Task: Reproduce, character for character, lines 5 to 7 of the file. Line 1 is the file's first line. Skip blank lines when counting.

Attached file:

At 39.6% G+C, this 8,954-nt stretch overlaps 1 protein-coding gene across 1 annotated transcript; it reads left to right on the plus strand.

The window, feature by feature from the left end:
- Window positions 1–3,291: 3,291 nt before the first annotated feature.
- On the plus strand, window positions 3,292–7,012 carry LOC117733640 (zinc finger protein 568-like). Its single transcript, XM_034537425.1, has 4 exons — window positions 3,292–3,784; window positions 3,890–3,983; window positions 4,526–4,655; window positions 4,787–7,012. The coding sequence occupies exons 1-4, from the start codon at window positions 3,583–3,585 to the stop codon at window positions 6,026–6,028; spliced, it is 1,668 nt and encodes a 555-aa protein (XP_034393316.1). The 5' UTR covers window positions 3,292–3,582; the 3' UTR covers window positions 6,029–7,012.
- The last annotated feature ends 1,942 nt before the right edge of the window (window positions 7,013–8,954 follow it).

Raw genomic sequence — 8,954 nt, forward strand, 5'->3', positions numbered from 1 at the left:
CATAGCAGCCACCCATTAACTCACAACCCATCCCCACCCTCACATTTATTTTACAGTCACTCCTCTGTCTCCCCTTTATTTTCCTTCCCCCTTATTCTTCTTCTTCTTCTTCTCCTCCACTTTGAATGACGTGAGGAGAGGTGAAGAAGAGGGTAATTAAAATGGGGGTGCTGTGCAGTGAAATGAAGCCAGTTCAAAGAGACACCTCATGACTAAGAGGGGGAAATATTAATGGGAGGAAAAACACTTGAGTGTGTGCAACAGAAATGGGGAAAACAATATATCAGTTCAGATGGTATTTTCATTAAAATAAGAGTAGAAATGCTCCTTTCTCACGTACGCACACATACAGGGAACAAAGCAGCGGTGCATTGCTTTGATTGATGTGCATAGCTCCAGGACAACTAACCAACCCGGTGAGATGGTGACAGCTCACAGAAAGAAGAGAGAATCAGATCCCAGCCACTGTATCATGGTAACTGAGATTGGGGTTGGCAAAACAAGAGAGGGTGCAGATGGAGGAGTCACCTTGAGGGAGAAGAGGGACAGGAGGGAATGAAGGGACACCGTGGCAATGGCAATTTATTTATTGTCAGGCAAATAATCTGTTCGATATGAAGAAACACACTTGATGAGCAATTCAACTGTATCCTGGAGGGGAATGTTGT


- The last annotated feature ends 1,942 nt before the right edge of the window (window positions 7,013–8,954 follow it).

Raw genomic sequence — 8,954 nt, forward strand, 5'->3', positions numbered from 1 at the left:
CATAGCAGCCACCCATTAACTCACAACCCATCCCCACCCTCACATTTATTTTACAGTCACTCCTCTGTCTCCCCTTTATTTTCCTTCCCCCTTATTCTTCTTCTTCTTCTTCTCCTCCACTTTGAATGACGTGAGGAGAGGTGAAGAAGAGGGTAATTAAAATGGGGGTGCTGTGCAGTGAAATGAAGCCAGTTCAAAGAGACACCTCATGACTAAGAGGGGGAAATATTAATGGGAGGAAAAACACTTGAGTGTGTGCAACAGAAATGGGGAAAACAATATATCAGTTCAGATGGTATTTTCATTAAAATAAGAGTAGAAATGCTCCTTTCTCACGTACGCACACATACAGGGAACAAAGCAGCGGTGCATTGCTTTGATTGATGTGCATAGCTCCAGGACAACTAACCAACCCGGTGAGATGGTGACAGCTCACAGAAAGAAGAGAGAATCAGATCCCAGCCACTGTATCATGGTAACTGAGATTGGGGTTGGCAAAACAAGAGAGGGTGCAGATGGAGGAGTCACCTTGAGGGAGAAGAGGGACAGGAGGGAATGAAGGGACACCGTGGCAATGGCAATTTATTTATTGTCAGGCAAATAATCTGTTCGATATGAAGAAACACACTTGATGAGCAATTCAACTGTATCCTGGAGGGGAATGTTGT